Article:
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Biochim Biophys Acta. 2010 Aug;1800(8):806-14. doi: 10.1016/j.bbagen.2009.12.003. Epub 2009 Dec 21.

Ferritins and iron storage in plants.

Author information

1
Biochimie et Physiologie Moleculaire des Plantes, Centre National de la Recherche Scientifique, Institut National de la Recherche Agronomique, Université Montpellier 2, SupAgro. Bat 7, 2 place Viala, 34060 Montpellier cedex 1, France. briat@supagro.inra.fr

Abstract

Iron is essential for both plant productivity and nutritional quality. Improving plant iron content was attempted through genetic engineering of plants overexpressing ferritins. However, both the roles of these proteins in the plant physiology, and the mechanisms involved in the regulation of their expression are largely unknown. Although the structure of ferritins is highly conserved between plants and animals, their cellular localization differ. Furthermore, regulation of ferritin gene expression in response to iron excess occurs at the transcriptional level in plants, in contrast to animals which regulate ferritin expression at the translational level. In this review, our knowledge of the specific features of plant ferritins is presented, at the level of their (i) structure/function relationships, (ii) cellular localization, and (iii) synthesis regulation during development and in response to various environmental cues. A special emphasis is given to their function in plant physiology, in particular concerning their respective roles in iron storage and in protection against oxidative stress. Indeed, the use of reverse genetics in Arabidopsis recently enabled to produce various knock-out ferritin mutants, revealing strong links between these proteins and protection against oxidative stress. In contrast, their putative iron storage function to furnish iron during various development processes is unlikely to be essential. Ferritins, by buffering iron, exert a fine tuning of the quantity of metal required for metabolic purposes, and help plants to cope with adverse situations, the deleterious effects of which would be amplified if no system had evolved to take care of free reactive iron.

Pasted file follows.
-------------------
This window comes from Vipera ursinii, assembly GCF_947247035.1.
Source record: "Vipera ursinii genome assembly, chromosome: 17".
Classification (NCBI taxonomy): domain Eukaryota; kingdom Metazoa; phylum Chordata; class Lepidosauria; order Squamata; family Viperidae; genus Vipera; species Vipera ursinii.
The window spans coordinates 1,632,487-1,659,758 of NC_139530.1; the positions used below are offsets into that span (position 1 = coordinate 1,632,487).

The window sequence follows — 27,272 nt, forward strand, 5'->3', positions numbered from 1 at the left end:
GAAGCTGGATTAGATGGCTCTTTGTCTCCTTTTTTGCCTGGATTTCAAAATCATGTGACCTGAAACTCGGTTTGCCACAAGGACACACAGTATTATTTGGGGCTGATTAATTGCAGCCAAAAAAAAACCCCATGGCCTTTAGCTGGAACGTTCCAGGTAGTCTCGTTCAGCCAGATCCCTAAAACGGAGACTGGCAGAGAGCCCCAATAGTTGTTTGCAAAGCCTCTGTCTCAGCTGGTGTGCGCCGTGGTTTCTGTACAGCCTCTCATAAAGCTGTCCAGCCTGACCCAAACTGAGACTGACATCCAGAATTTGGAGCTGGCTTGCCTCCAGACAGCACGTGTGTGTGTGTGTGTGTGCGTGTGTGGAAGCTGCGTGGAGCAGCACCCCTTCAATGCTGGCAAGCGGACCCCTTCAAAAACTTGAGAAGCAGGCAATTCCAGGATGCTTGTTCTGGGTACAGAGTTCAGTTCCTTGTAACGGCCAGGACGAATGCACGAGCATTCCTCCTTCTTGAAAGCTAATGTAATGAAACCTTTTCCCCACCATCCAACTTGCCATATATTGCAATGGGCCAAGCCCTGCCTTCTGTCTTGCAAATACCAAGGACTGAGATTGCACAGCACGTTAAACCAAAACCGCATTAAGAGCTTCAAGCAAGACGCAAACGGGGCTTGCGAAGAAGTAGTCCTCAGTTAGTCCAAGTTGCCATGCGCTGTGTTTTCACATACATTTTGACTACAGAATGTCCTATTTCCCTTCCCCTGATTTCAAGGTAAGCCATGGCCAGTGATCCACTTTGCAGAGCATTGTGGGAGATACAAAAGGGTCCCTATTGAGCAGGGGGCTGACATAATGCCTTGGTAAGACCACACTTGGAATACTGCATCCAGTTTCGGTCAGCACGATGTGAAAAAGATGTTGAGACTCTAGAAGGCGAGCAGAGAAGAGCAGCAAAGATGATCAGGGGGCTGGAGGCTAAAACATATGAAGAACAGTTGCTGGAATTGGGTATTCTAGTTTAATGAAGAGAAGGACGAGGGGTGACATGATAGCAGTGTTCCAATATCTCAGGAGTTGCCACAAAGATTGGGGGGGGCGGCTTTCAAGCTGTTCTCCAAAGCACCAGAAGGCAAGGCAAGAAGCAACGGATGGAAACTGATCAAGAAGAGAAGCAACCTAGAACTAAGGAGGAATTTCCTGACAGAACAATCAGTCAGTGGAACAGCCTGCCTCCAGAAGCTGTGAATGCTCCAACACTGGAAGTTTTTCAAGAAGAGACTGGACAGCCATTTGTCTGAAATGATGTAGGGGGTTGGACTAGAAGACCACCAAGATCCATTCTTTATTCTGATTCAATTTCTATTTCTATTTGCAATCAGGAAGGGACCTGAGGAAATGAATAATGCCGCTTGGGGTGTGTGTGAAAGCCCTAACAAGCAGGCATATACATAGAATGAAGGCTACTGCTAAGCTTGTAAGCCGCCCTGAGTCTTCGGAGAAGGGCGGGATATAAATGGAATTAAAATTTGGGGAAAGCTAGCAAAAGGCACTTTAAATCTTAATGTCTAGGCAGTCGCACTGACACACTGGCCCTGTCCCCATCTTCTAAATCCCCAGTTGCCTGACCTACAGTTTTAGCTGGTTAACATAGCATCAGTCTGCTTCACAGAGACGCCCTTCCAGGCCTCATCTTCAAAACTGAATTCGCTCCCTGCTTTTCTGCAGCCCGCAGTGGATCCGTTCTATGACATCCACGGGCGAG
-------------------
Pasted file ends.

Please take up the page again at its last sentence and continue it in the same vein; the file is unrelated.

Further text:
PMID:
20026187
DOI:
10.1016/j.bbagen.2009.12.003
[Indexed for MEDLINE]

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